It’s never too late to write good letters
Most of our written communication today is typing on rickety keys or tapping on a dirty screen, so you probably won’t put much on paper. But sometimes you have to fill out old paper forms.
It’s never too late to improve it. I don’t mean the level of calligraphy.It looks like a check-in form in a doctor’s office, like a royal order in the 1500s. It means that there is
Like most aspects of life, handwriting gets better with practice. Through repetition, the handwriting gradually changes, and eventually the letters flow naturally and beautifully from the pen to the paper. I can’t promise that the words will make sense, but at least it will look pretty.
Prepare your setup
If you’ve ever struggled to sign papers or write notes without a table or clipboard in sight, you know that comfort is key when it comes to writing down legible words.
First, give yourself a fighting chance, sit at a stable, spacious table or desk, and write freely. As for the actual paper, it’s best to keep it as flat as possible. Therefore, looser sheets are better than notebooks. But if you don’t want the hassle of scraps of paper all over the place, a proper notebook can help too. Avoid thick or spiral notebooks and opt for notebooks with flexible bindings that open flat. This prevents the heavy side of the book from trying to close the entire book and eliminates the wrist discomfort that the thick spiral can create as you approach the end of each line. Your hand doesn’t lose support when writing the last line.
[Related: Eight great pens to match your writing style]
Speaking of lines, you should use some kind of guideline at this stage. It can be lines, grids, or dots, or whatever your hand-focused heart desires. As such, I highly recommend that you refrain from blank pages until you become familiar with your new and improved handwriting. If you use loose paper instead of notebooks, you can buy lined, grid, or dotted paper. Alternatively, you can download and print your own paper from free online resources.
Then find the paper layout angle that works for your writing. Don’t fall for the idea that the only correct setup is vertical. This can force your hand and wrist to adopt an unnatural writing position, which can lead to pain and injury. It’s not at all shameful to place them. The best way to find out what angle is right is to start with the paper upright and rotate it until it’s to the left (if you’re right-handed) or right (if you’re left-handed). Comfortable. This is why having a spacious surface to write on is important because you don’t want your desk trinkets to tip over when you’re playing with paper.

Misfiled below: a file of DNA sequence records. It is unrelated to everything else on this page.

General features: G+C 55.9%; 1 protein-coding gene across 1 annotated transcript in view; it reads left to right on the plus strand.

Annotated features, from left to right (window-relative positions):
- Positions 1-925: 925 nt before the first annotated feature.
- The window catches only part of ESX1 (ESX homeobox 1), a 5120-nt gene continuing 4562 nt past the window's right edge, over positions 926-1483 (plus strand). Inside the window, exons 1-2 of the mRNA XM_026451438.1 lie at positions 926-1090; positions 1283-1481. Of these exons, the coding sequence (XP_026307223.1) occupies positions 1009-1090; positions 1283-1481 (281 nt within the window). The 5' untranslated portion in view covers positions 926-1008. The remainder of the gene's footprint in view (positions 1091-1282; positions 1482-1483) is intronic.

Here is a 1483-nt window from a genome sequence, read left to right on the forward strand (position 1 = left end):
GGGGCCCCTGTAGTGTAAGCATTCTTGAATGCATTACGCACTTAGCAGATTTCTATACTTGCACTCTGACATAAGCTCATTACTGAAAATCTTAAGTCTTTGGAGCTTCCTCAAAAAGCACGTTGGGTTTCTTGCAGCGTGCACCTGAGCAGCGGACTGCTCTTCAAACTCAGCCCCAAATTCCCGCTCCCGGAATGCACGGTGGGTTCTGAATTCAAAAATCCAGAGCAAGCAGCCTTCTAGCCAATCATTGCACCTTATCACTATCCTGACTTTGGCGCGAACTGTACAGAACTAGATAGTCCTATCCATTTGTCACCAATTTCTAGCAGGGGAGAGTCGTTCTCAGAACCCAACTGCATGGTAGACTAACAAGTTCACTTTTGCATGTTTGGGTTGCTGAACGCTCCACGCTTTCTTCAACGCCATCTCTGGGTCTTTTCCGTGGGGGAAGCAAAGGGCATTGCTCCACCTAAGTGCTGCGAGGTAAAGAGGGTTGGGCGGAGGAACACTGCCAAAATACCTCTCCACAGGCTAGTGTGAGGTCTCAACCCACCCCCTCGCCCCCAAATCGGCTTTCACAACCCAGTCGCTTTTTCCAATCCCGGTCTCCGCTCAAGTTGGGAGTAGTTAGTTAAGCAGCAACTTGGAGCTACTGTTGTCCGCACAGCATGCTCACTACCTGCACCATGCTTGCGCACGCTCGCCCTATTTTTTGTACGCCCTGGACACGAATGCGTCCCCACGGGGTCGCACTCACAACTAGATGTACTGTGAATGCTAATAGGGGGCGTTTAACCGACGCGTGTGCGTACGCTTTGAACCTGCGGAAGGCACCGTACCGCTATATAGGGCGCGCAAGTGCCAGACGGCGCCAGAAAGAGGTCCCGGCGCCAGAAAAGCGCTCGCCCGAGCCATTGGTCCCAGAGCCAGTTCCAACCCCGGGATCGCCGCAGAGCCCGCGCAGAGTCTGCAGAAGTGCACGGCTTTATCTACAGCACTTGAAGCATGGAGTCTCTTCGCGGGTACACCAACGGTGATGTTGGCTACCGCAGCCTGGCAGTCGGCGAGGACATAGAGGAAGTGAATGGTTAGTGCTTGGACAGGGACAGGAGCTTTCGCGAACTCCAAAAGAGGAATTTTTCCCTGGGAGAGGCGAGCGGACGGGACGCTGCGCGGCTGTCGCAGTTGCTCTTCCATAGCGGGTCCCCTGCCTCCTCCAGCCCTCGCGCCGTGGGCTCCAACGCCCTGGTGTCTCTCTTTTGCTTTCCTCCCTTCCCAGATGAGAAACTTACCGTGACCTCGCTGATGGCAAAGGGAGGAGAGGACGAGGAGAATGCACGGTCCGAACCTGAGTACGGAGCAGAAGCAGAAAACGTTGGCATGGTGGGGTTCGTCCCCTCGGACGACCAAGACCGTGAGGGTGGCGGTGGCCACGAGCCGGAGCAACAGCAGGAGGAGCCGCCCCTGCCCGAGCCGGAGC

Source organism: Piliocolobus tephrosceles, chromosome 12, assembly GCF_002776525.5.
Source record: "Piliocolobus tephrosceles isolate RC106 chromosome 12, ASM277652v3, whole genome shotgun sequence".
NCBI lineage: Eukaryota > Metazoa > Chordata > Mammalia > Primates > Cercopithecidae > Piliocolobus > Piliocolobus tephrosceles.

Take as much time as you need to make sure the setup is to your liking. This not only aids handwriting, but also helps you relax. you’re welcome.
Now the fun is to get a pen you like. If you are left-handed, stay away from wide nib fountain pens that can put out a lot of ink per stroke. Hand-crossing just-printed letters can smear words all over the page. Gel and ballpoint pens usually dry quickly, so that’s a good place to start. No need to. The world is made for you.
The best way to know if a pen is right for you is to try it. If possible, go to a stationery store and try a pen there. Write a few words on the included pad and see how each pen feels. Maybe buy two or three to keep testing at home. If you’re not sure where to start, you can always test drive a fan favorite.
For example, many people love the Pilot G-2. It comes in several formats, but the tried and tested version has a built-in grip, is retractable, uses quick-drying gel ink, and comes in a myriad of colors. Try our Cristal or Round Stic pens. You’ve probably written with them a million times by now, and they’ve become staples because of how comfortable and reliable they are. Other ideas: Uniball’s Signo, Pentel’s RSVP, Sakura’s Pigma Micron, or MUJI gel pens. These are all inexpensive writing instruments, each with its own fan base, so you should be able to find one that works for you.
If you want to try a fountain pen, start with one designed for beginners. If possible, start with disposable ink cartridges that are compatible or pre-filled with ink. This saves you from buying bottles of ink and refillable cartridges unless you really need them. Pilot’s Kakuno or Schneider’s Ray fountain pens are solid and inexpensive choices. It’s light, comfortable, and ready to transition to a more serious fountain pen in the future.